“You’re talking about a gay-identified man who is in his 50s, somebody who has struggled with alcohol misuse — or maybe abuse or dependence— and also depression,” Pumphrey said. “I think that there has always been a higher incidence of suicide for men in general in their middle age 50 and above, but this increases when you’re talking about gay men, and also if you’re talking about gay men who suffer with mental health issues, or substance use disorder issues.”

Several sources close to Glaze said his death did not come as a surprise. His family has been open about his death by suicide last month while he was in jail after allegedly fleeing the scene of a car accident in Pennsylvania and a long history of depression and alcoholism.

Pumphrey said Glaze’s situation coping with mental health issues as well as the consequences for his role in the accident, were reflective of someone who might “begin to perceive that this is an issue that they can’t get away from, or the consequences they can’t get away from exposure and that can lead somebody to a fatal outcome.”

“My experience is that there have been gay men that I have worked with over the years — particularly in their 50s and early 60s — it’s taken them a long time to recognize the severity of the problem, whether it’s their depression or their substance abuse, and then they find themselves in a very precarious situation because of shame, and so they may not necessarily seek help even though they need help.”

A 2017 study in the American Journal of Men’s Health found the prevalence of depression among gay men is three times higher than the general adult population, which means they are a subgroup at high risk for suicide.

The study found “scant research exists about gay men’s health beyond sexual health issues,” most often with HIV, which means issues related to depression and suicidality “are poorly understood.”

“Gay men’s health has often been defined by sexual practices, and poorly understood are the intersections of gay men’s physical and mental health with social determinants of health including ethnicity, locale, education level and socioeconomic status,” the study says.

The study acknowledged being male itself is one factor incorporated in addressing mental health issues in this subgroup because “regardless of sexual orientation, men can be reluctant to seek help for mental health problems.” Another study quoted in the report found 23 percent, less than one quarter of gay men, who attempted suicide sought mental health or medical treatment.

In addition to mental health issues facing gay men in Glaze’s age group, others saw his situation as a common story in the culture of Washington, which is notorious for celebrating and prioritizing success with little tolerance for personal setbacks.

In the case of Glaze, who had sparred on Fox News with Tucker Carlson as executive director of Everytown for Gun Safety, the threat of exposure and threat to his career may have seemed overwhelmingly daunting.

Steven Fisher, who knew Glaze since the 1990s and worked with him at the D.C.-based Raben Group, said one factor that contributed to Glaze’s condition was “he could only see upward in terms of his career trajectory.”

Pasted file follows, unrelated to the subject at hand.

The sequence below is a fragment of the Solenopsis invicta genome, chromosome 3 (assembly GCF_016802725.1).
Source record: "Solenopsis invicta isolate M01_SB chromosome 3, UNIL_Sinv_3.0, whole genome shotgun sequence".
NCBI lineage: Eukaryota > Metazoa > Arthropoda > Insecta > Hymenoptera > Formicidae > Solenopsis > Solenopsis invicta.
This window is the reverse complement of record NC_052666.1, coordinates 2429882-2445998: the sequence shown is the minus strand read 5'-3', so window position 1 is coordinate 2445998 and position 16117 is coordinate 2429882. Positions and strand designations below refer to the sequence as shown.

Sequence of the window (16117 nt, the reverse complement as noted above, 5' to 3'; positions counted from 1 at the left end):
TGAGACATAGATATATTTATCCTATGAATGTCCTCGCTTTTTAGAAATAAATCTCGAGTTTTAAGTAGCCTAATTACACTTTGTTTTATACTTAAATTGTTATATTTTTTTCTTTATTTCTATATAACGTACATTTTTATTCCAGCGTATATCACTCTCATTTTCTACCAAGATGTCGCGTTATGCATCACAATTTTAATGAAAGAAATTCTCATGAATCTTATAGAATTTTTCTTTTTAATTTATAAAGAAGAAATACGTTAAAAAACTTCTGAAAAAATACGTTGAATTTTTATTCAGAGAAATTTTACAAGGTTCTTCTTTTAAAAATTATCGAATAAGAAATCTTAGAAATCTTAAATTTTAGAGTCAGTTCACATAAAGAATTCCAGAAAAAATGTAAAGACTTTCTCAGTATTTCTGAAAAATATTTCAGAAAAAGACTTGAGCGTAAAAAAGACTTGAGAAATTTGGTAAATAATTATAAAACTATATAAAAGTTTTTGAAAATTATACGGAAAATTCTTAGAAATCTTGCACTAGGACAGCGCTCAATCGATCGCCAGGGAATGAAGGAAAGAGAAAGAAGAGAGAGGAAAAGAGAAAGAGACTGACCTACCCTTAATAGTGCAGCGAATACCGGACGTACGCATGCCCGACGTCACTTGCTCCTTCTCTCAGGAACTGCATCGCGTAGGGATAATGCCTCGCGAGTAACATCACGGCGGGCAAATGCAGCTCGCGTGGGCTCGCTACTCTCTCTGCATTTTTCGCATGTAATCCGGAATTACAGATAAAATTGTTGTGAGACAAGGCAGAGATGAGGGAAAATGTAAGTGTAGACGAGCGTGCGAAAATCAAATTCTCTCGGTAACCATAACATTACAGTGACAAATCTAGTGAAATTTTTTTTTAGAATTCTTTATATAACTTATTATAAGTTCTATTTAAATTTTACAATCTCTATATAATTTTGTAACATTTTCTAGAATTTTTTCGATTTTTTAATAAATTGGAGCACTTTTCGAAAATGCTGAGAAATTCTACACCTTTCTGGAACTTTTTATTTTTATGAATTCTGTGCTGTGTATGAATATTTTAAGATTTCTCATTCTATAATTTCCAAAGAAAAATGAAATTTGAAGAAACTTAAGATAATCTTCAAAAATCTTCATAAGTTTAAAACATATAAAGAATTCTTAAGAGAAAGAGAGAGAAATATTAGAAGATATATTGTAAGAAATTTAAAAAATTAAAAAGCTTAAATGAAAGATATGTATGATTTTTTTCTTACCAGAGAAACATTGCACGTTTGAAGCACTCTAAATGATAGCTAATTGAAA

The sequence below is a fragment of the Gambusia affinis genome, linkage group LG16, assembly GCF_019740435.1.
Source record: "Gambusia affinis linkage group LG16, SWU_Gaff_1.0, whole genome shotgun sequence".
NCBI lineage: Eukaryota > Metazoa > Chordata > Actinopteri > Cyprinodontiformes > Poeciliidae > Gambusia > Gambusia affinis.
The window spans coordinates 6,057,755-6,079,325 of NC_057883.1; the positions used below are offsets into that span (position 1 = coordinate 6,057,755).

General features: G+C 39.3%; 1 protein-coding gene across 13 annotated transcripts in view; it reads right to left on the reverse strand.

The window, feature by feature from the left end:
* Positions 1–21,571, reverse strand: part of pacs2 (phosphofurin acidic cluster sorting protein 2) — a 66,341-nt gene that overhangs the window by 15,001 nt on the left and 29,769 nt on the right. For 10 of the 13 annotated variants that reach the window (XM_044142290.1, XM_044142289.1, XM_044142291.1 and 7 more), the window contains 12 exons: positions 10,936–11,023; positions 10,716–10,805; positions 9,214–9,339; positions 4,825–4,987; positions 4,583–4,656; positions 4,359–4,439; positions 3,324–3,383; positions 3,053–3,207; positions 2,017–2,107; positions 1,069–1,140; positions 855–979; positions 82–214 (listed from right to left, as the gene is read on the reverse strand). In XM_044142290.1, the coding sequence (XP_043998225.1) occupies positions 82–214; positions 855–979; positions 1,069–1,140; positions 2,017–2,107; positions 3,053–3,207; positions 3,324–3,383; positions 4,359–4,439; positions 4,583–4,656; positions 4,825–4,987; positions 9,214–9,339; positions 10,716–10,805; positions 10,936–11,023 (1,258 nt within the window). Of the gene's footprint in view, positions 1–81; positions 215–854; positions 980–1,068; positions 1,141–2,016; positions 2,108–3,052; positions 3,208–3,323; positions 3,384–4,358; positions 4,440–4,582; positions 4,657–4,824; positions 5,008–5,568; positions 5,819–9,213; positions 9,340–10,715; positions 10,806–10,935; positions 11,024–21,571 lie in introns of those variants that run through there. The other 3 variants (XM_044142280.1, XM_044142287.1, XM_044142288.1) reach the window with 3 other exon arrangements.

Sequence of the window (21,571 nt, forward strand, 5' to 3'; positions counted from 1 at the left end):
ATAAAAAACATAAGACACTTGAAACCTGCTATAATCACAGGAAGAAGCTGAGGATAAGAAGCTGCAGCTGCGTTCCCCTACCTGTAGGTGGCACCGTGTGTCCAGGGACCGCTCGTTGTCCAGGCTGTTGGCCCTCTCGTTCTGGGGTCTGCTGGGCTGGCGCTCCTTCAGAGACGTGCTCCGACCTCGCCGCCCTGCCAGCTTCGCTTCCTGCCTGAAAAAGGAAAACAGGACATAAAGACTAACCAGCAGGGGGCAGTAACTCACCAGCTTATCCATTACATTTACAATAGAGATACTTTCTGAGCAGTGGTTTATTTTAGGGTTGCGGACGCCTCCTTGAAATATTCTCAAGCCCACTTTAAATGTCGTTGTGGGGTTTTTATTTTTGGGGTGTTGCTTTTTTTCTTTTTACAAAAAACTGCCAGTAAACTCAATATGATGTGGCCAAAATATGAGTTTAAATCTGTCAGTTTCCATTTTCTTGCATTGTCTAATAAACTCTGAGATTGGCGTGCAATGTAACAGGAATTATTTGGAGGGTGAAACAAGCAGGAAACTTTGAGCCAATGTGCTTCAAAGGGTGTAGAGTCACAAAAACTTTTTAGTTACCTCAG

“We saw that in him and it had me very concerned because I felt like he might end up in a place that wasn’t good once he left Everytown, and that’s tragically and sadly what happened,” Fisher said. “I think he just had trouble adjusting to what is usually a roller coaster ride, I think, in people’s careers, especially in the D.C. world.”

Along with Glaze, Fisher has worked on gun issues for Everytown, which has been a client of his since 2015 after he worked for them in 2012 after the Newtown shooting.

Compounding the challenges that Glaze faced is a culture among many gay men focused on sexuality, which prioritizes youth and appearance and presents problems as those qualities start fading when men enter middle age.

Fisher said another factor in Glaze’s condition was social media, pointing out public perception about his identity was important to him.

“If you look at his social media — I think this is instructive to the rest of us — a lot of the comments are about how Mark was so good looking and he was charming, and he was so smart and so funny,” Fisher said. “That’s all true, and that’s why he was very appealing to many people, but those qualities don’t really tell you everything about a person. In fact, one could argue they’re superficial in a way, and people have to remember people are more complicated than what you see on social media.”

One issue for gay men facing mental health issues as they enter middle age is they don’t have the same resources as those available to LGBTQ youth, who have been more of a focus in terms of mental health issues in the LGBTQ community.

Among the leading organizations for LGBTQ youth is the Trevor Project, which has resources and a hotline for LGBTQ youth facing mental health crises.

Kevin Wong, vice president of communications for the Trevor Project, said his organization would be receptive to an older LGBTQ person who calls the hotline, but ultimately would refer that person elsewhere.

“If an LGBTQ person above the age of 25 reaches out to The Trevor Project’s crisis services for support and expresses suicidal thoughts, our counselors will listen, actively and with empathy, and work with them to de-escalate and form a safety plan, like any other contact,” Wong said. “However, our organization has remained youth-centric since its founding and our volunteer crisis counselors are specifically trained with younger LGBTQ people in mind.”

Much attention is focused on the coming out process for LGBTQ people, a time that can upend close relationships — as well as reaffirm them — and a process more commonly associated with youth.

Ilan Meyer, senior scholar of public policy at the Williams Institute at the University of California, Los Angeles, said data is scant about suicide rates among LGBTQ people, but information on suicide attempts shows they tend to be at a heightened rate for LGBTQ people as they go through the coming out process.

“What we do know is that there is a connection with the coming out period at whatever age coming out happens,” Meyer said. “And so, we see a proximity to coming out whatever age that happened, we see the suicide attempts proceeding and after that.”

Suicide attempts, Meyer said, are much higher for LGBTQ people than the population at large. The self-reported rate of suicide attempts in the U.S. population as a whole, Meyer said, is 2.4 percent, but that figure changes to 20 to 30 percent among LGBTQ youth, which about to 10 to 15 times greater.